Jen C said...

John, this is great. Love it. This is the perfect example.
It connects with me in two ways: dealing with bipolar and dealing with stuck churches. Both get caught up in the immediate and forget the important.
Thanks for your blog too. It's the only bipolar resource I check every day. Thank you.
Oh, and can you tell Elizabeth she does a great job too? Thanks!

Lucy Talikwa said...

It’s sounds like your shoe-smashing urge was a bit like Isaiah – or would that have been Khrushchev? I’d have been hurling shoes and socks right and left.

When there’s all hell to pay, it’s best to stand strong and just pay it, cause you’ll have to pay it anyway -- and if we’re BP disordered, we’ve probably made a lot of hell for others and ourselves. As for being “stuck” in recovery: it unfortunately happens even to resolute, creative non-whiner types who are horrified (horrified!) to find themselves in tears going forwards and backwards on the slippery shit-slope of The Abyss. Just a personal observation. Thank God for therapist-prophets and good manna-meds.

A Visitor said...

Another chord striker, John.

Just quoting ... Satisfactory results with medication. Adept at managing the illness. But stuck in recovery. Meaningful work, loving relationships, and friendships all problematic. And ... displaying a distinct lack of ease with oneself.

The last sentence jumped out at me. Are they drinkers? Do they struggle with some form of substance abuse in their lives? Bipolar and drugs and alcohol problems run together in something like a quarter to a half of all people diagnosed. You usually don't see people drunk at DBSA groups, but you could spot the consequences of a drinking or drug problem for someone at meetings, and you describe them to a T --- you're stuck.

You might as well toss in the possibility of personality disorder as well. You're describing some of the traits of borderline pretty well, too, and it's not uncommon to run together with bipolar, either. Hey, some even get the trifecta.

Now Kate mentioned, "... the same people showed up, made the same complaints, took all the blame, used the same buzzwords ... and never took any steps towards recovery.

Sounds very much like some twelve step groups I've known.

I've actually got a doctor on my case now about going on disability. We'll see. I'm in no hurry.

Lucy Talikwa said...

I also want to go back to this topic. I've been thinking about it a lot today and asked myself on the way to session what are the goals of my own recovery NOW. Like an addict, recovery is never ending. Goals shift as "recovery" progresses from plane to plane. The goals I had the day I was released from the psych ward post diagnosis were very different from those now. So this article made me want to reassess what my next recovery goals are within my particular set of life circumstances. My therapist and I talked about this today and will continue next session. Thanks for the reminder on this issue. That doesn't mean I won't get stuck in the shit again, but I have to keep fighting the mood battle, and listening to the prophets within and without.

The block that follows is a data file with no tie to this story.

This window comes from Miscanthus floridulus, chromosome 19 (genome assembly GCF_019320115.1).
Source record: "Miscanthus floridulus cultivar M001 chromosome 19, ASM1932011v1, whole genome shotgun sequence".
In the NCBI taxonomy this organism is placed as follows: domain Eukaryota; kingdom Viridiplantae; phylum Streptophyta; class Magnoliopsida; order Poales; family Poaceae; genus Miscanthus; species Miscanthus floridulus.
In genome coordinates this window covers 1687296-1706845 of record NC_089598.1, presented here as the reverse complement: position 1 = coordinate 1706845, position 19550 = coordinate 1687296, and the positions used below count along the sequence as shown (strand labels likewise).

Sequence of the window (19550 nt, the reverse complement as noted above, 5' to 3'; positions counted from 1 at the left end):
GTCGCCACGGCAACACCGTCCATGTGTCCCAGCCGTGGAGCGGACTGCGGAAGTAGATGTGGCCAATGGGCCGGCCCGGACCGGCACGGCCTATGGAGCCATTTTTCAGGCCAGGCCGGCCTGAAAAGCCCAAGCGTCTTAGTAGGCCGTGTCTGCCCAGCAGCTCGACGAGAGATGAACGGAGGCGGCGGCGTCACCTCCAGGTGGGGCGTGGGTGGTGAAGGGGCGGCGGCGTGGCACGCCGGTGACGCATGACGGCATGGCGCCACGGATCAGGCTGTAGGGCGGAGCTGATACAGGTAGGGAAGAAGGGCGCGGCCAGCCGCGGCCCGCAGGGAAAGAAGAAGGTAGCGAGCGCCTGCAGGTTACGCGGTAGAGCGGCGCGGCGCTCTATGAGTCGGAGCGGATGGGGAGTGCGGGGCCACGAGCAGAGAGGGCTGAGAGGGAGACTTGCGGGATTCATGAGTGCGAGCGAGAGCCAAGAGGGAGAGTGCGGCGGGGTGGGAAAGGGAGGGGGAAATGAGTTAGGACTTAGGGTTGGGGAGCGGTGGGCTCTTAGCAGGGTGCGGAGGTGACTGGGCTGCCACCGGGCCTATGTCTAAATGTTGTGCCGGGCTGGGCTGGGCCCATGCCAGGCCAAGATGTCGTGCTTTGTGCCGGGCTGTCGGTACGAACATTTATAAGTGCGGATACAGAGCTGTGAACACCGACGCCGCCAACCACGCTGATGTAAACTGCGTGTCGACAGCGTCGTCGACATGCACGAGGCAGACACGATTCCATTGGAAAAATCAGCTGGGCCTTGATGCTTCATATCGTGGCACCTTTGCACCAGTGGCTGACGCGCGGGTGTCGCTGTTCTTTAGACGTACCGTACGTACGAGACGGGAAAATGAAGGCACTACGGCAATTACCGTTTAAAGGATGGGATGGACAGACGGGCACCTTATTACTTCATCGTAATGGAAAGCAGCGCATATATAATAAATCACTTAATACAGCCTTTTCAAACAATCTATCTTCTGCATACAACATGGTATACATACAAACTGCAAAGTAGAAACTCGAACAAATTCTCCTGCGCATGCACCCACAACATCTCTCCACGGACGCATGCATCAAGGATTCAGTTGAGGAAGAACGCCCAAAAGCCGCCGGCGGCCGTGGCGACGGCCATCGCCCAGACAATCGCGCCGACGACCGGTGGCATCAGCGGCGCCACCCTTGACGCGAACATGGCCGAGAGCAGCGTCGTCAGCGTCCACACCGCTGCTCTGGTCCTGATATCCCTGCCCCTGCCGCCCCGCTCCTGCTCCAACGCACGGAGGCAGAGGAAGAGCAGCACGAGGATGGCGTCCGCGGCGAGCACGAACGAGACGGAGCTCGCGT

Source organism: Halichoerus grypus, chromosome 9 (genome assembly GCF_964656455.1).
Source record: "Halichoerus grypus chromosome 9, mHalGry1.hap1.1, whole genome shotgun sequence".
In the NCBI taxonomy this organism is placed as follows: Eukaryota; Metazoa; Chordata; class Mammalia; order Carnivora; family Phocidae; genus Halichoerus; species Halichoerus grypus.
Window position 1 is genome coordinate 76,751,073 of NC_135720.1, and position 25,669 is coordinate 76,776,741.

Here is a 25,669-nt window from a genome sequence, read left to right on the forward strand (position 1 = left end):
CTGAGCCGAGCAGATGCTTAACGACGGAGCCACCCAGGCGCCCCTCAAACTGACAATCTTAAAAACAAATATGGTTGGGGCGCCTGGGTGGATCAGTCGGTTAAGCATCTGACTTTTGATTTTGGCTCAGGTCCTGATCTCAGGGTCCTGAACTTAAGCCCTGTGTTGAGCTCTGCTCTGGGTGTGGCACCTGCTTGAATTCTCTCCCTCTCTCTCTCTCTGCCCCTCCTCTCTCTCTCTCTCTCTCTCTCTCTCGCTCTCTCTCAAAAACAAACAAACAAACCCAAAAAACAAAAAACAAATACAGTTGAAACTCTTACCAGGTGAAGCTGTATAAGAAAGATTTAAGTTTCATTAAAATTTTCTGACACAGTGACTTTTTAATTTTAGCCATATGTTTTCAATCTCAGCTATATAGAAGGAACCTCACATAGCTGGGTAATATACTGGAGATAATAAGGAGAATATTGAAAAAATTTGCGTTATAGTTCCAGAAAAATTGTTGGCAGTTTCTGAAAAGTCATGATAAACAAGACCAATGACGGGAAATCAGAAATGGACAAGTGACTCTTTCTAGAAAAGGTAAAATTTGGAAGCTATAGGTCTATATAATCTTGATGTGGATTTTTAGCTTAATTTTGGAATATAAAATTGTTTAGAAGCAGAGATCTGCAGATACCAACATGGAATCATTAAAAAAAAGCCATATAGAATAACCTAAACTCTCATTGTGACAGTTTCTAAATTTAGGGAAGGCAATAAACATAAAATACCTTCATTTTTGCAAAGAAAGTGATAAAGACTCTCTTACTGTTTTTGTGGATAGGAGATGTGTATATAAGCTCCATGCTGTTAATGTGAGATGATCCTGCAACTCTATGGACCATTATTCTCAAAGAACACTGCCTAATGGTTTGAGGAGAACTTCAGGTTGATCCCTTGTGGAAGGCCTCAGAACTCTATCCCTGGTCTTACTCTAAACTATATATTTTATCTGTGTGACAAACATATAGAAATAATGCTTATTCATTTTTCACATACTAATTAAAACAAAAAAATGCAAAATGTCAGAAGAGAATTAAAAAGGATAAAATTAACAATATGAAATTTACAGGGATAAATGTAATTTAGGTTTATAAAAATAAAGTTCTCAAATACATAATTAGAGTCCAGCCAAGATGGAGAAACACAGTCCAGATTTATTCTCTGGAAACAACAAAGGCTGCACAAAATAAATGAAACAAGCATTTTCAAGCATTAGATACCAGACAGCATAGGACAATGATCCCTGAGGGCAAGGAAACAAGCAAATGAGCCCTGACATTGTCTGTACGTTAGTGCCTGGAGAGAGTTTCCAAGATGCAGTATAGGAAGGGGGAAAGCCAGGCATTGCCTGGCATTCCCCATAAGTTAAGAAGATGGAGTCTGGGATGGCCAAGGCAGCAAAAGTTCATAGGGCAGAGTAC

Wendy Love said...

What a fascinating post. I can't even imagine what kind of thinking got you from the beginning to the end, but all of it caught my interest. You made a great point comparing us who are claiming that we are trying to heal, to the Israelites, and it is not a flattering picture. You have a gift for thinking and for writing. Keep up the good work.

herb said...

Hi John,

I wish a belated Happy, Healthy and Prosperous New Year to you and yours and your readership.

Joyce and I just returned home from a wonderful visit with friends in Tucson and I’m catching up on some of my blog readings.

As a former DBSA facilitator I too can easily relate to your experiences and thoughts as well.

Your blog and the positive thoughts you share and that of a number of your readers make this one of the rarer, healthier and better sites for those who suffers serious mood disorders in my opinion as a very, very long time support person and caregiver as well.

Negativism abounds in all forms of news media and throughout the Internet which I’ve come upon so I find it comforting to read of inspiration and positivism from you, your readers and a few others despite yours and their personal challenges.

As always, I wish you and yours and all wellness.


John McManamy said...

Hi, Everyone and many thanks for your comments.

1. Appreciate your kind words, Jen.
2. Definitely a mixture of Isaiah and Krushchev, Lucy. Unfortunately, I couldn't get away with the same behavior at the table. :)
3. Hi, Visitor. Even if it's not borderline, we all have personality issues. And I'm convinced that until we deal with these issues we will remain stuck short of recovery. It's something I will focus on in coming blogs. Alcoholism and drug use also enters into the picture, but the people I meet in support groups with these issues tend to have been clean or sober for quite a long time.
4. Hi, Wendy. I was raised Catholic, but my understanding is that traditionally Jewish teachers "midrash" on scriptural passages, constantly finding new lessons in old stories. It's a very dynamic process that makes scripture current, and I'm hoping on this celebration of the Jewish New Year that I am honoring this tradition.
5. Hey, Herb. A common theme of the Hebrew Scriptures is a people in search of healing. There is a lot of tripping and stumbling along the way, and any healing is at best conditional - which is why I see so many parallels to our situation. I try to keep this blog focused on healing and recovery and self-knowledge. Negativity does no one any good and there is way too much of that elsewhere. Occasionally, I have to call out these nihilists, but not at the expense of taking our eyes off the prize. We all want better lives, and we can all use help from each other.